Born and raised in Kyoto, Nonaka graduated from Kyoto Saga University of Arts majoring in Nihonga painting. Her work as an artist, creating textile designs at a dyeing studio, required her to sit still for long hours. Thinking she needed to inculcate some exercise into her daily routine, she chanced upon Vasant Mala Indian Dance Institute where she learnt yoga and some basics of Bharatnatyam for eight years.
Her first brush with Odissi took place in 1988 when she saw Guru Kelucharan Mohapatra’s recital in Tokyo. “I loved Guru Kelucharan’s effortlessly mesmerizing performance and particularly loved the melodious accompanying music. Odissi music is nuanced and almost melancholic, somewhat similar to traditional Japanese music.” A year later, when Nonaka and her husband decided to travel and live abroad for a while, she suggested they go to India.
“It was the year 1990 and there was no such thing as researching online for information, so I wrote to the Sangeet Natak Academy, asking about the possibility of joining some dance classes, ” recalls Miki Nonaka. “This correspondence proved to be a turning point for me because the person who replied to my initial query was Bandana Srinivasan, an administrative officer at the Academy, who became a lifelong friend. Her kind and informative response reassured me and when she offered to arrange private lessons with an Odissi guru, I agreed with confidence.”
So it happened that from September 1990, Nonaka started training with Guru Ramani Ranjan Jena at Triveni Kala Sangam in New Delhi. “Guruji was a dynamic dancer and I enjoyed my time with him. Before my lessons started, I had thought that Odissi would be less demanding on the muscles than Bhartnatyam since movements in Odissi are circular and smooth… I soon realized that it was just the opposite. The poetic delicacy of Odissi is layered with strength. The clean movements require grace and fluidity that comes with hard practice.” Even after her return to Japan, Nonaka made regular trips to India to continue training with Guru Ramani Ranjan Jena until his passing in 2016.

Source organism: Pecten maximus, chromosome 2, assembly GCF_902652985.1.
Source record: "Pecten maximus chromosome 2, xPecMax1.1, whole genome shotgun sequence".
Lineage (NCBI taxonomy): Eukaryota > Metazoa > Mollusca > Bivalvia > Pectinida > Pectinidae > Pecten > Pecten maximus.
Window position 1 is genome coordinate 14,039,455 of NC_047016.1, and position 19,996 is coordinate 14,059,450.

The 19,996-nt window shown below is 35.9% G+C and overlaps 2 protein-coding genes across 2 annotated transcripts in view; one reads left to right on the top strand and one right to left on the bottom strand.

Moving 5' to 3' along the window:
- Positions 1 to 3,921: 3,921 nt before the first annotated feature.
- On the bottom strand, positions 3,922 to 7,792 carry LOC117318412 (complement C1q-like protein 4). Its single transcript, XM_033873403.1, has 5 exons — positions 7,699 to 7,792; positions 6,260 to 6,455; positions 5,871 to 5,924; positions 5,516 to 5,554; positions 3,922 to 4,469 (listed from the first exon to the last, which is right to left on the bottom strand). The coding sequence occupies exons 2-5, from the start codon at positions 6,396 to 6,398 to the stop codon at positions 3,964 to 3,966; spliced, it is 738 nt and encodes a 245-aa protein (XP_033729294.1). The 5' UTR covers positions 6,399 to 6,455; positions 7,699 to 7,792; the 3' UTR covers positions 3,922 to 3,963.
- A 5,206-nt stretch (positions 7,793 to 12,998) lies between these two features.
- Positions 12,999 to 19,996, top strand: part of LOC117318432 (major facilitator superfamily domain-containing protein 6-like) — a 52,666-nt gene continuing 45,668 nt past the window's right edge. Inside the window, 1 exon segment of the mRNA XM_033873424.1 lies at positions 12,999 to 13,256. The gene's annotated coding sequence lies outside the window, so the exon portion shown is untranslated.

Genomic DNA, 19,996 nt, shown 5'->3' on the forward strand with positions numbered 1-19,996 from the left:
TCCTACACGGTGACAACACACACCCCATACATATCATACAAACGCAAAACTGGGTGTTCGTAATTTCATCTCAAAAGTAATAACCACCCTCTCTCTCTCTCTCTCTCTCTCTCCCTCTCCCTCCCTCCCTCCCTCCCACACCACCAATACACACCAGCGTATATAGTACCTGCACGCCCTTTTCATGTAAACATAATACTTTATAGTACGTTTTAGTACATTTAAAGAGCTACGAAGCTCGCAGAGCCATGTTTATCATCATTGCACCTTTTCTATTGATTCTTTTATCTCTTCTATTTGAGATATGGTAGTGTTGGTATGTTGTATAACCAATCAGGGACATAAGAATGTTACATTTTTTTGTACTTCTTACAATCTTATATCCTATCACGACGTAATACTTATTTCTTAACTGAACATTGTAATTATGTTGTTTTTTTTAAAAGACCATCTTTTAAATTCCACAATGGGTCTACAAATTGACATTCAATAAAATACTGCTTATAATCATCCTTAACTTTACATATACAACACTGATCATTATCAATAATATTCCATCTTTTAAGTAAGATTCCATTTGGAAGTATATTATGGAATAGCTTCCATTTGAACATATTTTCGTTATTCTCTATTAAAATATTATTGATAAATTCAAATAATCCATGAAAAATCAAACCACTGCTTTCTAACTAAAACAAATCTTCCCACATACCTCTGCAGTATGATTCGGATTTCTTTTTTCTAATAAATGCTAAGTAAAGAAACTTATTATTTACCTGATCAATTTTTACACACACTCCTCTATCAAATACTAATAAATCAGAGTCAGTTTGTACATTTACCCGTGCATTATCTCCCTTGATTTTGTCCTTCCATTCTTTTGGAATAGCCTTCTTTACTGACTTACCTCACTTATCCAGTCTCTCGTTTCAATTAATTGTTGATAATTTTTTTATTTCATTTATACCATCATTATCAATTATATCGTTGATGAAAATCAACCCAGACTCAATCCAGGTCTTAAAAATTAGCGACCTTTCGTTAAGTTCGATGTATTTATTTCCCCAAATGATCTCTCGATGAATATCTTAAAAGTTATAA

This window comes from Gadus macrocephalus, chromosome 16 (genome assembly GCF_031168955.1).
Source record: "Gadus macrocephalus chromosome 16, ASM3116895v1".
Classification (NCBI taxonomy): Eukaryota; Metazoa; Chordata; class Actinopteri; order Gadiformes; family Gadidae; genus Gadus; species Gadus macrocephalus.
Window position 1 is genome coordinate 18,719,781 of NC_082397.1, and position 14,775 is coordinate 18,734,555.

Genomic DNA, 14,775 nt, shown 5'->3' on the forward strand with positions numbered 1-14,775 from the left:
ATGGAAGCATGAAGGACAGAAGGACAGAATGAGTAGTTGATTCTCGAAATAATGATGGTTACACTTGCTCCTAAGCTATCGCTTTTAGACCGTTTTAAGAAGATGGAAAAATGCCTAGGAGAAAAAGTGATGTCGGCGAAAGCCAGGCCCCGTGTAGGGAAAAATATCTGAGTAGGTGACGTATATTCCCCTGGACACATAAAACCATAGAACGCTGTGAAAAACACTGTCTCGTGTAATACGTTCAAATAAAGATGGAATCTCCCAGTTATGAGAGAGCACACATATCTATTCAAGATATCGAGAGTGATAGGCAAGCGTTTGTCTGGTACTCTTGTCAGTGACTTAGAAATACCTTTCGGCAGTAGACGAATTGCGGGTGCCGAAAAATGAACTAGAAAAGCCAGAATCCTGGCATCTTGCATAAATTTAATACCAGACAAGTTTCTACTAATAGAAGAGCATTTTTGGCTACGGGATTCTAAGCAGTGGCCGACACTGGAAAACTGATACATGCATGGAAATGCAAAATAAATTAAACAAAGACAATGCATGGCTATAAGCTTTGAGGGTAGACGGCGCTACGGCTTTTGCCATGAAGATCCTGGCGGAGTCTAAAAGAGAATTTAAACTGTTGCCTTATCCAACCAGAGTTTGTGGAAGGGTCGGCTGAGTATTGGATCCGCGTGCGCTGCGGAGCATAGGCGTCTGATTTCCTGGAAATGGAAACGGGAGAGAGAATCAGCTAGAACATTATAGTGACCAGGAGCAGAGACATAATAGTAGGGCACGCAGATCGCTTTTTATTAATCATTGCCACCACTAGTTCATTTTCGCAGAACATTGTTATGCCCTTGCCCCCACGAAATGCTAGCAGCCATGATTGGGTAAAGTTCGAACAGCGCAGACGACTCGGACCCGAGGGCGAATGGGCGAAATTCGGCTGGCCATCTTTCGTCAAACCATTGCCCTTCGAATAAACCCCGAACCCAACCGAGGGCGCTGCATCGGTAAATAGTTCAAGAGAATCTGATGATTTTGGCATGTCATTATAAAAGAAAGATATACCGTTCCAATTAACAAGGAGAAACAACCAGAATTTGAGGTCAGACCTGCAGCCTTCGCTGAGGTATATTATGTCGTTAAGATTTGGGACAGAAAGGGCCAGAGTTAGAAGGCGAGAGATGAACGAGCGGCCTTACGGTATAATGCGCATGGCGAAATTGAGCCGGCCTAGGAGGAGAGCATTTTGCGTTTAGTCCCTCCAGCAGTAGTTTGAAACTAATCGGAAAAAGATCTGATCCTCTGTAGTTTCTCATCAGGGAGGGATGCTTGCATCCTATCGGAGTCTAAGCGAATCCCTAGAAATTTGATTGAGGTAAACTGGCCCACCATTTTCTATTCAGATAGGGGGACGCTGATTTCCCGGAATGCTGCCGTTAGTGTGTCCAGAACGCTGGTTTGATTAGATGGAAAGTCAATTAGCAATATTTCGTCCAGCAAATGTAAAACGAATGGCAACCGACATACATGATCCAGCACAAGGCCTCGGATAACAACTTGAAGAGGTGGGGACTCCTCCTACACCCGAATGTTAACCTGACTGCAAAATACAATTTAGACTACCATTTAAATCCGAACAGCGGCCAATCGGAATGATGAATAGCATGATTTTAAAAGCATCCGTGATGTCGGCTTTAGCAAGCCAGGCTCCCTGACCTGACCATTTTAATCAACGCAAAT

While in India, Nonaka received glowing reviews for her performance at the Videshi Kalakar Utsav in 1991. “This was a very heartening experience for me. I had been learning Odissi for less than a year, but I was encouraged by Guruji and my peers to participate. I was the first Japanese artiste to perform at this annual event.” The show was organized by Sharon Lowen, an established Odissi artiste who put the event together with the aim of erasing divisive beliefs that non-Indian practitioners of Indian classical arts could not be artistes in their own right. She says contemplatively, “Although I didn’t realize it then, this line of thought is something I’ve dealt with repeatedly, not only in India but even here in Japan. But now, I have come to a point where all I want is to spread the message of my Guruji. I can still hear his words, as I heard them for the first time and I wish to teach his method and style to my students.”
*The writer is a freelance contributor and long-term resident of Kobe, Japan